BROOKLYN—Some of the first votes in the French presidential election, a referendum on the future of the European Union, were cast in an old red-brick church building near the Gowanus Canal on Saturday morning. On the sidewalk outside, some of the New York area’s 75,000-odd French citizens waited in the rain to choose between the 11 candidates for their country’s five-year presidential term.
The French diaspora in the Americas votes a day early, and unlike U.S. expats, they vote not by mail but in polling places across the hemisphere: the French Embassy in Buenos Aires, the French-American Academy of Jersey City, and here at the International School of Brooklyn in Carroll Gardens. (Sunday, their compatriots from Hanoi to Geneva will follow suit.)
Even in a city whose popularity with French tourists and expatriates is the subject of expressions (“Très Brooklyn!”) and department-store displays back home, the scene on Saturday morning was exceptionally Gallic, if a few Gauloises short of the Rue Oberkampf.
France’s scandal-plagued presidential campaign had no one in high spirits. There no were no pins or political T-shirts, except for one woman whose shirt read “Resist.” It was an American reference, but it neatly summed up the common political aim within the diversity of Brooklyn français: a determination to stop Marine Le Pen.
Le Pen, the National Front candidate whose brush with power will have altered the country’s politics even in defeat, is likely to proceed to a runoff vote in two weeks. But there was plenty of game theory being discussed among Brooklyn’s French population—whose bohemian-bourgeois lefty politics resemble those of their American neighbors—as to how she might be vanquished this weekend, eliminating what many French moderates consider a nightmare scenario: Le Pen against the anti–E.U., communist Jean-Luc Mélenchon.
Maybe the strategy was to attempt to boost the conservative François Fillon into the runoff, instead of padding the lead of the front-running centrist Emmanuel Macron. Or did that leave Macron vulnerable to the surging Mélenchon? One woman, who had arrived undecided, said it was the first time she had cried in the voting booth. She wouldn’t say whom she chose.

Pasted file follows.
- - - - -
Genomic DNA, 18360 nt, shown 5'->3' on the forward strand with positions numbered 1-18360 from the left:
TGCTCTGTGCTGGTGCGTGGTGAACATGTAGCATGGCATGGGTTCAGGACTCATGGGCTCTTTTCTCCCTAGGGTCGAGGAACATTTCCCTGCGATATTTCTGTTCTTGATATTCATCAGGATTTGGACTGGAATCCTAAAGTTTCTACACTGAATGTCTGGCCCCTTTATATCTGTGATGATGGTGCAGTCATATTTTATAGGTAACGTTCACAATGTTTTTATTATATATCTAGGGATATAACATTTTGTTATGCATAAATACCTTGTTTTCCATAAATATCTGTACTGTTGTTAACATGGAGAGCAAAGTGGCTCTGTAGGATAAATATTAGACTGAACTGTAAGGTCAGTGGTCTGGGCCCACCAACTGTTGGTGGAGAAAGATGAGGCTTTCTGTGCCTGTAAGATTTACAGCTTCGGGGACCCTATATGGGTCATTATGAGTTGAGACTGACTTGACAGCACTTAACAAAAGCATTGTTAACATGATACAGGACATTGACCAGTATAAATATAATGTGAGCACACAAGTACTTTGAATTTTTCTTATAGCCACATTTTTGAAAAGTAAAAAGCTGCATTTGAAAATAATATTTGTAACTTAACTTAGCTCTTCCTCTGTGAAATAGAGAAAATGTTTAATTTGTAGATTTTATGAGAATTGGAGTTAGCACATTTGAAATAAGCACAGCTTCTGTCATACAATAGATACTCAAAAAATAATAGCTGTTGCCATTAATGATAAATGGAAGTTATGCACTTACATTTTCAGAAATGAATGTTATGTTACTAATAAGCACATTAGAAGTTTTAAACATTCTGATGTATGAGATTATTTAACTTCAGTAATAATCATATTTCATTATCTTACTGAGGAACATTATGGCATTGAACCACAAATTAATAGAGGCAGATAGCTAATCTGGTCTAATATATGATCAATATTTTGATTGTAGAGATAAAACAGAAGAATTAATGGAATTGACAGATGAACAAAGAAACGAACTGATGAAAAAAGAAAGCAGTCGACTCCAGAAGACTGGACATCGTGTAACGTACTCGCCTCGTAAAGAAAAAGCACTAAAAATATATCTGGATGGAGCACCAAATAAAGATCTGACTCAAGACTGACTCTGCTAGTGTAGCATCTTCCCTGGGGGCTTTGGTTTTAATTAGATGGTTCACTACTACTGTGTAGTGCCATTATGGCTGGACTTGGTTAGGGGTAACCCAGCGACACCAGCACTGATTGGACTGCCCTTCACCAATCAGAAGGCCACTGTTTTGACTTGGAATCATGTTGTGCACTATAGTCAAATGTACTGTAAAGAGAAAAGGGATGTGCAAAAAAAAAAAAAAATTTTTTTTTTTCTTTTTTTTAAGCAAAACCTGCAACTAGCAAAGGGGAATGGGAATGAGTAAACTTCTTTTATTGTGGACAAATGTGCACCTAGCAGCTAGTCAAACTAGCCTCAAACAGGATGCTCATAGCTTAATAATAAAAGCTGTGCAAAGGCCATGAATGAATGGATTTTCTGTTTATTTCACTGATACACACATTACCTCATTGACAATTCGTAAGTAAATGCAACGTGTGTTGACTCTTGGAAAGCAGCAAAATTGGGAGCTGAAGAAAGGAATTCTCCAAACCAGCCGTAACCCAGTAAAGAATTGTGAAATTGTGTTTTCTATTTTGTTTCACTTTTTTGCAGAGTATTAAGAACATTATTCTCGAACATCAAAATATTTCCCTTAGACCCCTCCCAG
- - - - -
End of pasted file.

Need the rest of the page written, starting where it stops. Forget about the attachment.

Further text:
The scene made for a curious contrast with an American election, since the polling place brought together an entire urban diaspora. Everyone knew someone. And because it was Saturday, the tense prospect of an E.U. exit was dampened with the leisurely pace of a spring weekend. Kids on scooters raced up and down the sidewalk while their parents waited for the opportunity to stuff a candidate’s card into an envelope.
Expatriate communities tend to exert outsized influence back home, in part because immigrants are often wealthier and better educated than the families they leave behind. The French in Brooklyn are no exception; they all have good jobs. They have abandoned France, some in frustration, some for adventure, some for opportunity, but they desperately want to pull it back from radicalism. The delicate act of voting can feel like a feeble gesture for all that political willpower, a petty expression of an exile’s sense of wisdom.
Still, after living helplessly through the election of Donald Trump—whose presidency is threatening the H1-B visas so many of these émigrés depend on—this election was a welcome occasion to exercise their franchise. Volunteers like Morgan Collino, a French tech worker who got his visa on Nov. 8, were pointing voters in the right direction. Helping out was a kind of civic duty, Collino felt. Older folks said it was a longer wait than in past years.
The disturbing tenor of the campaign in France might even have been felt louder here, its signal boosted, perversely, by a distance that other aspects of life in France could not effectively traverse.
For Kim Long Pham, the father of two young Americans, Le Pen’s xenophobic rancor was reason enough to vote. Pham is from Dieppe, in Normandy, and as the son of Vietnamese immigrants, he was the only nonwhite kid in class. He fits right in in Brooklyn, as you might expect, where he has lived for 15 years. But Le Pen’s attacks felt personal.
“Especially when you’re far away, you feel it more closely, you feel more concerned,” said Tiphaine Brun, a gallerist from Lyon who works in Manhattan. Brun is worried about the program at her French university that had enabled her to study at Wagner College in Staten Island, opening the door to her life in New York. Like their counterparts in the United Kingdom, ambitious young French people have been born into a world without borders. That they live abroad can represent an embrace, not a rejection, of France’s openness. From 3,500 miles away, Brun was trying to hold that door ajar.